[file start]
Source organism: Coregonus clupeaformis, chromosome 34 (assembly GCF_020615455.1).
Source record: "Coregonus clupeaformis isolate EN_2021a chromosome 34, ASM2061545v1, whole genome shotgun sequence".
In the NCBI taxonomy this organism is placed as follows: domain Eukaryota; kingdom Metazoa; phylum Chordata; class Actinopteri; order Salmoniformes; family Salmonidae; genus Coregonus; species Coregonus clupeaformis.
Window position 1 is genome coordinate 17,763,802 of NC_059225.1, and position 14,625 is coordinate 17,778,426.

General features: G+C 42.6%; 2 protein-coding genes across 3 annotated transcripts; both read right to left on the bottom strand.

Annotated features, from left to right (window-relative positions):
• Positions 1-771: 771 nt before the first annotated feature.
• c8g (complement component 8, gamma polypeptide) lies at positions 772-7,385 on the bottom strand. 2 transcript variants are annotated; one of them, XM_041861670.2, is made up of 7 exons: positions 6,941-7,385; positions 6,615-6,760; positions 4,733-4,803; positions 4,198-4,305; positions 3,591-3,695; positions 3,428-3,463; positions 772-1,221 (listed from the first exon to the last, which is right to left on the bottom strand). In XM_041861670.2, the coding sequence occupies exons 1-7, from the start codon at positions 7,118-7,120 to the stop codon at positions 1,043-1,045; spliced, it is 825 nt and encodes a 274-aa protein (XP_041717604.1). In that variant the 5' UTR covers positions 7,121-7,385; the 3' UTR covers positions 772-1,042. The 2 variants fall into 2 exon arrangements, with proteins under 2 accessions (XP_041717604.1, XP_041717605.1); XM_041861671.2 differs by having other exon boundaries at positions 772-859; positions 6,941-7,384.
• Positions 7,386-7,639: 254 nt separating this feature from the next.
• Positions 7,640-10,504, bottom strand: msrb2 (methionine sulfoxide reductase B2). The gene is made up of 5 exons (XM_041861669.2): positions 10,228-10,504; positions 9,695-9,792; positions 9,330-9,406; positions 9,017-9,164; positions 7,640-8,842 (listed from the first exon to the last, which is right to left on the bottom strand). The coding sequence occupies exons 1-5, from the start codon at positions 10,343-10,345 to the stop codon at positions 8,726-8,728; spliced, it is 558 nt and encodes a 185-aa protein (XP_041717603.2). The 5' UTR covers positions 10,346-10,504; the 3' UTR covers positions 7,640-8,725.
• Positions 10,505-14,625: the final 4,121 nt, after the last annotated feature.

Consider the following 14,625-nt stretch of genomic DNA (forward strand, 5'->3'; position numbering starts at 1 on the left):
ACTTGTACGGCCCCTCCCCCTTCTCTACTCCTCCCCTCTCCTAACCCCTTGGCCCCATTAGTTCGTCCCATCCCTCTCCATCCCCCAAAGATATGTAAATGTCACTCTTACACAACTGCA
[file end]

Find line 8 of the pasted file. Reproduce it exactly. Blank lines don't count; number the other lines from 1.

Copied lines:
• c8g (complement component 8, gamma polypeptide) lies at positions 772-7,385 on the bottom strand. 2 transcript variants are annotated; one of them, XM_041861670.2, is made up of 7 exons: positions 6,941-7,385; positions 6,615-6,760; positions 4,733-4,803; positions 4,198-4,305; positions 3,591-3,695; positions 3,428-3,463; positions 772-1,221 (listed from the first exon to the last, which is right to left on the bottom strand). In XM_041861670.2, the coding sequence occupies exons 1-7, from the start codon at positions 7,118-7,120 to the stop codon at positions 1,043-1,045; spliced, it is 825 nt and encodes a 274-aa protein (XP_041717604.1). In that variant the 5' UTR covers positions 7,121-7,385; the 3' UTR covers positions 772-1,042. The 2 variants fall into 2 exon arrangements, with proteins under 2 accessions (XP_041717604.1, XP_041717605.1); XM_041861671.2 differs by having other exon boundaries at positions 772-859; positions 6,941-7,384.